The scenario was visibly clear – it did not need any numerical backing. There has been a substantial mismatch between the housing supply and demand, especially in urban areas. Megacities like Ahmedabad attract high migration of workers and students in the city, increasing in the urban housing demand. Under Rajiv Awas Yojana (RAY) of United Progressive Alliance (UPA II) under Congress party (between 2009 and 2014), the Slum Free City Plan of Action was prepared for the city of Ahmedabad which presented the housing shortage of 1,27,000 units as on 2012. Under Pradhan Mantri Awas Yojana (PMAY), under National Democratic Alliance led by Bhartiya Janta Party, is a similar exercise was taken up which produced housing shortage numbers of 2,88,000 units in 2017.
Given the investments from centre-sponsored schemes in the provision of urban housing such as Basic Services for Urban Poor (BSUP) of JnNURM, Rajiv Awas Yojana, etc., the trends in demand-supply gap seems to follow the inverse trajectory of the country’s current GDP rates.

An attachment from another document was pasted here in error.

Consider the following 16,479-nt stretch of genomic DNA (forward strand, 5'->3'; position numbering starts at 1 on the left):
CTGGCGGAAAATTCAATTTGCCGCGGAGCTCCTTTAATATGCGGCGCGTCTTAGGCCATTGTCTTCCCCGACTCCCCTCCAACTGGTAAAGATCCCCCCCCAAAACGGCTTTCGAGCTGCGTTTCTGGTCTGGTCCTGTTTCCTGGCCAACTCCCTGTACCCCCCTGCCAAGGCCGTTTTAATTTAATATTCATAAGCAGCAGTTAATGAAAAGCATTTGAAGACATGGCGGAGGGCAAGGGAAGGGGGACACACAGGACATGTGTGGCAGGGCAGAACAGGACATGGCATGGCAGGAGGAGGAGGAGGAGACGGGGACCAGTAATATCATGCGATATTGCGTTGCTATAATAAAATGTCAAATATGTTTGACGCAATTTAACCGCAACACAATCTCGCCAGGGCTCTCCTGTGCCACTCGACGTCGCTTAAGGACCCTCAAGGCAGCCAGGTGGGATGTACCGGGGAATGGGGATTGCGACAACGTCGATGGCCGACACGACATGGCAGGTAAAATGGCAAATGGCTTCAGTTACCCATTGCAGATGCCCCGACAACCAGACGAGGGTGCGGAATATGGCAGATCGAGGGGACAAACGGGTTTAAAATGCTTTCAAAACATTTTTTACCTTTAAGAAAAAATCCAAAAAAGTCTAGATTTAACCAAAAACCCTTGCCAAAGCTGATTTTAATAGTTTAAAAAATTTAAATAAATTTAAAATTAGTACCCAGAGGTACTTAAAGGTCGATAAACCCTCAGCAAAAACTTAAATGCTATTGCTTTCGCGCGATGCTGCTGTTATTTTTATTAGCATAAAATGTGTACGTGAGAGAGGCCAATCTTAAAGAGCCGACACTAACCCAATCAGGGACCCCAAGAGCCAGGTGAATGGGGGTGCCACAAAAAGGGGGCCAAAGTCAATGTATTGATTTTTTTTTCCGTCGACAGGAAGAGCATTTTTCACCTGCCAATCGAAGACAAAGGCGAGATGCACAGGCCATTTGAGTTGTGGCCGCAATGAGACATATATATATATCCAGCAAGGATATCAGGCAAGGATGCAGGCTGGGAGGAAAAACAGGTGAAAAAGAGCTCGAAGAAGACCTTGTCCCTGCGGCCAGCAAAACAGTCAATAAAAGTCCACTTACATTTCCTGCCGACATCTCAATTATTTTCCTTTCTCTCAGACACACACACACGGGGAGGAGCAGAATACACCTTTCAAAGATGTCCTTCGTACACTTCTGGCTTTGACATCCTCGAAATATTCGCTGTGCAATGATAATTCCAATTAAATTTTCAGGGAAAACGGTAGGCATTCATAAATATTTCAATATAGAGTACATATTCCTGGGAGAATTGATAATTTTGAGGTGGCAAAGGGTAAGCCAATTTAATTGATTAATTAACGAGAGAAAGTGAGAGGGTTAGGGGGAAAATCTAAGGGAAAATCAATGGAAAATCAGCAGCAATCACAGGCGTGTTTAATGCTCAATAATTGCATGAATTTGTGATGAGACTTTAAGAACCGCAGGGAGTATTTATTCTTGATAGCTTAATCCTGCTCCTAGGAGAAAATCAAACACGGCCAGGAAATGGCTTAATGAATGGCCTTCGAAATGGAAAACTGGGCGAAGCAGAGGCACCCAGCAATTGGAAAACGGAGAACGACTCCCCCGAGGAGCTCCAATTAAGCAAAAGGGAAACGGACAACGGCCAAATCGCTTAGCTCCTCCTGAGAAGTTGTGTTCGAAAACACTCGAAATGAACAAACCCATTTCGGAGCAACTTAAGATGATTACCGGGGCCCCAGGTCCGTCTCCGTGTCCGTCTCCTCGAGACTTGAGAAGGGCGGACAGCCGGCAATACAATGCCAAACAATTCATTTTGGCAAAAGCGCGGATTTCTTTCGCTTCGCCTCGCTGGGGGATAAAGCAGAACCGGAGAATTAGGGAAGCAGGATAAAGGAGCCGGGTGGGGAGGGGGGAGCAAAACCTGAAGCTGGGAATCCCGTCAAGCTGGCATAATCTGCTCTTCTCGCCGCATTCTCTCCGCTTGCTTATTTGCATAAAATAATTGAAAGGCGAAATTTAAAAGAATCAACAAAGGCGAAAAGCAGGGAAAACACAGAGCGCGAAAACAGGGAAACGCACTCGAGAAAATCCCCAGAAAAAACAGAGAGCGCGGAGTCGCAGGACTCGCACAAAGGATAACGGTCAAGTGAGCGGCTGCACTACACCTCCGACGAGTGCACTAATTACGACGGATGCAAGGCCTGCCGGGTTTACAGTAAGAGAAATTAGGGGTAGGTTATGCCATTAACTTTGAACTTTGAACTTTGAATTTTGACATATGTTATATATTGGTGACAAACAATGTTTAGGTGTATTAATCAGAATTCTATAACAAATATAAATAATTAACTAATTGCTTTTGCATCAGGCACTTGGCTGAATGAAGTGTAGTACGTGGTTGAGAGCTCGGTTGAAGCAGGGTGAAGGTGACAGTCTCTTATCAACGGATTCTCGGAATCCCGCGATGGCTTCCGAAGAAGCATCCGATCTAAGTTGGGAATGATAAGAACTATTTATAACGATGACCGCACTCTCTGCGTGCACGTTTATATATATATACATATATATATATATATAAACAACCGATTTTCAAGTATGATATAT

Cities’ development is very much dependent on how the real estate market unfolds, where the jobs get located, where do the workers prefer to stay and how they are connected to the workplace and other public amenities. Without getting into much details of the concept of the housing continuum, it is to be understood that slums are also a part of the larger housing markets in the cities. Simply rejecting the presence of slums as an unhygienic and unproductive space is a regressive ideology.
India is Facing Huge Urban Affordable Housing Shortage
Slums exist due to the inability of the market to provide pucca-formal housing to all. It is high time for the government to acknowledge the fissures in the market due to their ineffective policies and hasty implementation on the ground. The country is facing a huge urban housing shortage in the economically weaker section and lower-income groups, falling total short of almost 18.8 million dwelling units out of which 96% shortage is in these segments. A McKinsey Global Institute’s report suggests that this shortage will boom up to 38 million units by 2030. The same shortage was 24.7 million at the beginning of the 11th five-year plan in 2007.